Especially on this record, we never overthought anything, but we wanted every little element to be the best it could be. I think the vocals and guitar solos are something we really, really sweated over and those are really kind of the two key areas we locked down to make this record the best it could be. We’d sit down with Padge, going over solo after solo after solo and trying to do it as a duo. You know he played them all on the record, but I was sitting there throwing in ideas and trying to make him stand out from every other guitar player out there. It wasn’t more about technical ability to me, it was more about style and kind of feel and individuality that was far more important to me than technical ability on the solos.

And on the vocals, just trying things new which may not be comfortable at, like a song like ‘Temper Temper,’ the verses on that are almost like a shanty, dare I say almost rappy kind of style, which I would never really attempt to do. But because it was something I’d never done before, that’s exactly why I wanted to do it. I wanted everything on this record to be fresh and new and have all the stylistic elements that make Bullet what they are.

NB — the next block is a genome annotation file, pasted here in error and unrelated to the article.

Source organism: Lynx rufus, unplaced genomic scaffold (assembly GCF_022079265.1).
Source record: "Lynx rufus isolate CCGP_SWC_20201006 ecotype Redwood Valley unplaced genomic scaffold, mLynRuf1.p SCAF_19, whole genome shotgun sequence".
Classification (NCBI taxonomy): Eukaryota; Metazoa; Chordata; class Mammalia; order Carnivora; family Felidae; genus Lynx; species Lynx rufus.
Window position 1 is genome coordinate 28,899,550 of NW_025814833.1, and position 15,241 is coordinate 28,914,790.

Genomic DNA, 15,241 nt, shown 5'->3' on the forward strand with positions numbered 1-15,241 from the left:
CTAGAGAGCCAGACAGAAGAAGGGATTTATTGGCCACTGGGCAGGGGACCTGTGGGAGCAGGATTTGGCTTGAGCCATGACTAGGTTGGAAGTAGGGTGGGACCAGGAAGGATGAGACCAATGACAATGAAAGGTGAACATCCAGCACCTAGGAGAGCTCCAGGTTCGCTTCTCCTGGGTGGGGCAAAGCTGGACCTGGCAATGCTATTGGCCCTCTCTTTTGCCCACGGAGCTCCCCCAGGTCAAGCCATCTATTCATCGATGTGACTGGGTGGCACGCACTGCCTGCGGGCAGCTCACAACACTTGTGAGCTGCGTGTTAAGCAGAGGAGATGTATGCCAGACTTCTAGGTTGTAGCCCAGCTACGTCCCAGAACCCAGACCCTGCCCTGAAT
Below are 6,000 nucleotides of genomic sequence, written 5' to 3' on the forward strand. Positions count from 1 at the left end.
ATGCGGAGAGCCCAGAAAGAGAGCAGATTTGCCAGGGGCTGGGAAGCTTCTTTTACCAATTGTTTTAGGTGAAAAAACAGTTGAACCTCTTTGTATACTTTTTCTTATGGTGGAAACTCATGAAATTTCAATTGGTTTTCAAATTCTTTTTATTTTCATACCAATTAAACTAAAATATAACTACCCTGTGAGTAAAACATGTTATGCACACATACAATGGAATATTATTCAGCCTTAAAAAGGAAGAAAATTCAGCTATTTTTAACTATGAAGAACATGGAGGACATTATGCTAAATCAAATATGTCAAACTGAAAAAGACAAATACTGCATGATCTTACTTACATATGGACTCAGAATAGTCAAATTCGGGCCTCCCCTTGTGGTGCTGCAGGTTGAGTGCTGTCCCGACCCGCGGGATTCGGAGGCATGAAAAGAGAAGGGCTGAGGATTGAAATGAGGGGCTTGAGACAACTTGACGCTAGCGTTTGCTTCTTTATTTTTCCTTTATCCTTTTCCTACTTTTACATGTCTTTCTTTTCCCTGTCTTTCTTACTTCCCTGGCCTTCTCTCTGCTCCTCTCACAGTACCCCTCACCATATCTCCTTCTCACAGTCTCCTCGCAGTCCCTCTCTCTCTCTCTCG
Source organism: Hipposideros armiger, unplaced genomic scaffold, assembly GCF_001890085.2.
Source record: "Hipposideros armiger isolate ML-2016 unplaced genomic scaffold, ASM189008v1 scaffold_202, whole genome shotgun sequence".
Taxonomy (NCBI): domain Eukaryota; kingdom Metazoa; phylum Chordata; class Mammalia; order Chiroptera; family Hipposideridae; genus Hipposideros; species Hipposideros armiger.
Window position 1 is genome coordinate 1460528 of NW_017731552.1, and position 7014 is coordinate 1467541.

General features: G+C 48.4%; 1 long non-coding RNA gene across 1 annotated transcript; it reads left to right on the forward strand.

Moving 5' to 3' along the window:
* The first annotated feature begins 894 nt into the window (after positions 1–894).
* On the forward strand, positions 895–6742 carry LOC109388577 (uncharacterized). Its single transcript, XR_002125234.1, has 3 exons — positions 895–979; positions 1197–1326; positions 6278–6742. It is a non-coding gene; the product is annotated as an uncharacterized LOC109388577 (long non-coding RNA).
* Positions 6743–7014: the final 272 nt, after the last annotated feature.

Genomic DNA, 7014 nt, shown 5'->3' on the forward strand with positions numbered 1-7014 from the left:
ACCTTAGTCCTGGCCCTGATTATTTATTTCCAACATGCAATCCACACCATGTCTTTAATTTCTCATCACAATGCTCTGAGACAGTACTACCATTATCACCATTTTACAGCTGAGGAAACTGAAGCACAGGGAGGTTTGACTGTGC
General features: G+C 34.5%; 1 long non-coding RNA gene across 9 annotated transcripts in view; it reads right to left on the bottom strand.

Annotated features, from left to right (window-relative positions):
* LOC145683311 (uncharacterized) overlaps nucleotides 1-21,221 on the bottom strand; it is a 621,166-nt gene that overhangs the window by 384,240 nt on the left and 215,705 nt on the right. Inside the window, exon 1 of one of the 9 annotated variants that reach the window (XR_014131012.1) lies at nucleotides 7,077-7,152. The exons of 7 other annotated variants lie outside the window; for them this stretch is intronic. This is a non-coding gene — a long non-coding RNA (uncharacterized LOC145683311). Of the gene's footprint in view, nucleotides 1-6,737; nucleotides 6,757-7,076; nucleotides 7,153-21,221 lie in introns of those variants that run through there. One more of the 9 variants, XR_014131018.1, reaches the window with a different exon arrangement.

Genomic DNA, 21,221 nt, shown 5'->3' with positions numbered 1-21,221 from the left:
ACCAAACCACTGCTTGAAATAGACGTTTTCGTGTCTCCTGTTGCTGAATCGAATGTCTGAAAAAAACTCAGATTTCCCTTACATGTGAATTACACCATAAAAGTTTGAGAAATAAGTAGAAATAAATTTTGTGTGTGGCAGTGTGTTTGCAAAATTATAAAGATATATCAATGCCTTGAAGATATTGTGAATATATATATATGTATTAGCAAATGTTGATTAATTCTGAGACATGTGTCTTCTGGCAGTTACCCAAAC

You’ve mentioned how recording the Axewound disc influenced how you approached the Bullet disc.

As soon as we got into a discussion about making a new record, we were on a conference call and I said to everyone, ‘I want to do it like Axewound. I want to go into the studio, write it and record it as we’re going along.’ You know, there was a couple of raised eyebrows. I could hear them even over the telephone. But I think as soon as people got on board and were like, ‘If you’re sure you can do this how you think it should be done, then let’s just do it.’ So that’s what we did. It was completely because of Axewound the way we did it.

You’ve got the HardDrive Live tour coming up this spring. I’m guessing ‘Temper Temper’ and ‘Riot’ for sure will be part of the set, but any other tracks you’re particularly interested to see how they do in front of a live audience?